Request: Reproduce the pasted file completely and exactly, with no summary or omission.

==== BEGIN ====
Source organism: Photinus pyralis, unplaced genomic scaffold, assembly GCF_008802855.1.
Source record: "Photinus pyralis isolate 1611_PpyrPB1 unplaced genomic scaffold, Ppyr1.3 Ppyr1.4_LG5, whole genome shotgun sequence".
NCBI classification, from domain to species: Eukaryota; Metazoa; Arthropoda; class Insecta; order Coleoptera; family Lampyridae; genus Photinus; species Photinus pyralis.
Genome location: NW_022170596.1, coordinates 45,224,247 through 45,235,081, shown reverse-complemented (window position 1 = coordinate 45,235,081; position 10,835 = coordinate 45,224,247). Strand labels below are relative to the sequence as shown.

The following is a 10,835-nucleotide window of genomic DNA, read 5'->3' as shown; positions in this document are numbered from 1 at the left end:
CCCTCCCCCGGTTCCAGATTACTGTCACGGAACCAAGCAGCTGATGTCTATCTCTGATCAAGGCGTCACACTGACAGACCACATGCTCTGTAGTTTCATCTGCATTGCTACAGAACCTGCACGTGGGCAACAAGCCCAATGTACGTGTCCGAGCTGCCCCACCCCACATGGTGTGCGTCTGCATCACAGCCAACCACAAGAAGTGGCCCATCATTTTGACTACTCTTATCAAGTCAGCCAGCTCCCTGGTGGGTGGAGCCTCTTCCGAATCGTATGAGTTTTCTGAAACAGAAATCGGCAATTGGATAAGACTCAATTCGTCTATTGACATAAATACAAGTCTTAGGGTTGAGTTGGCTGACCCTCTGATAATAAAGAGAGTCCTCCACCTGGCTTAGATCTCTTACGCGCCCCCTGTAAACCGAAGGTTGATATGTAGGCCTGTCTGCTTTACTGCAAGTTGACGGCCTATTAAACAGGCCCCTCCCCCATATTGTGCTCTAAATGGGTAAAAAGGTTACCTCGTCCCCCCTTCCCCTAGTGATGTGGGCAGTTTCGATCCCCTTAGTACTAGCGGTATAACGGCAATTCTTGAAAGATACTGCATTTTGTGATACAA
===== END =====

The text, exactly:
Source organism: Photinus pyralis, unplaced genomic scaffold, assembly GCF_008802855.1.
Source record: "Photinus pyralis isolate 1611_PpyrPB1 unplaced genomic scaffold, Ppyr1.3 Ppyr1.4_LG5, whole genome shotgun sequence".
NCBI classification, from domain to species: Eukaryota; Metazoa; Arthropoda; class Insecta; order Coleoptera; family Lampyridae; genus Photinus; species Photinus pyralis.
Genome location: NW_022170596.1, coordinates 45,224,247 through 45,235,081, shown reverse-complemented (window position 1 = coordinate 45,235,081; position 10,835 = coordinate 45,224,247). Strand labels below are relative to the sequence as shown.

The following is a 10,835-nucleotide window of genomic DNA, read 5'->3' as shown; positions in this document are numbered from 1 at the left end:
CCCTCCCCCGGTTCCAGATTACTGTCACGGAACCAAGCAGCTGATGTCTATCTCTGATCAAGGCGTCACACTGACAGACCACATGCTCTGTAGTTTCATCTGCATTGCTACAGAACCTGCACGTGGGCAACAAGCCCAATGTACGTGTCCGAGCTGCCCCACCCCACATGGTGTGCGTCTGCATCACAGCCAACCACAAGAAGTGGCCCATCATTTTGACTACTCTTATCAAGTCAGCCAGCTCCCTGGTGGGTGGAGCCTCTTCCGAATCGTATGAGTTTTCTGAAACAGAAATCGGCAATTGGATAAGACTCAATTCGTCTATTGACATAAATACAAGTCTTAGGGTTGAGTTGGCTGACCCTCTGATAATAAAGAGAGTCCTCCACCTGGCTTAGATCTCTTACGCGCCCCCTGTAAACCGAAGGTTGATATGTAGGCCTGTCTGCTTTACTGCAAGTTGACGGCCTATTAAACAGGCCCCTCCCCCATATTGTGCTCTAAATGGGTAAAAAGGTTACCTCGTCCCCCCTTCCCCTAGTGATGTGGGCAGTTTCGATCCCCTTAGTACTAGCGGTATAACGGCAATTCTTGAAAGATACTGCATTTTGTGATACAA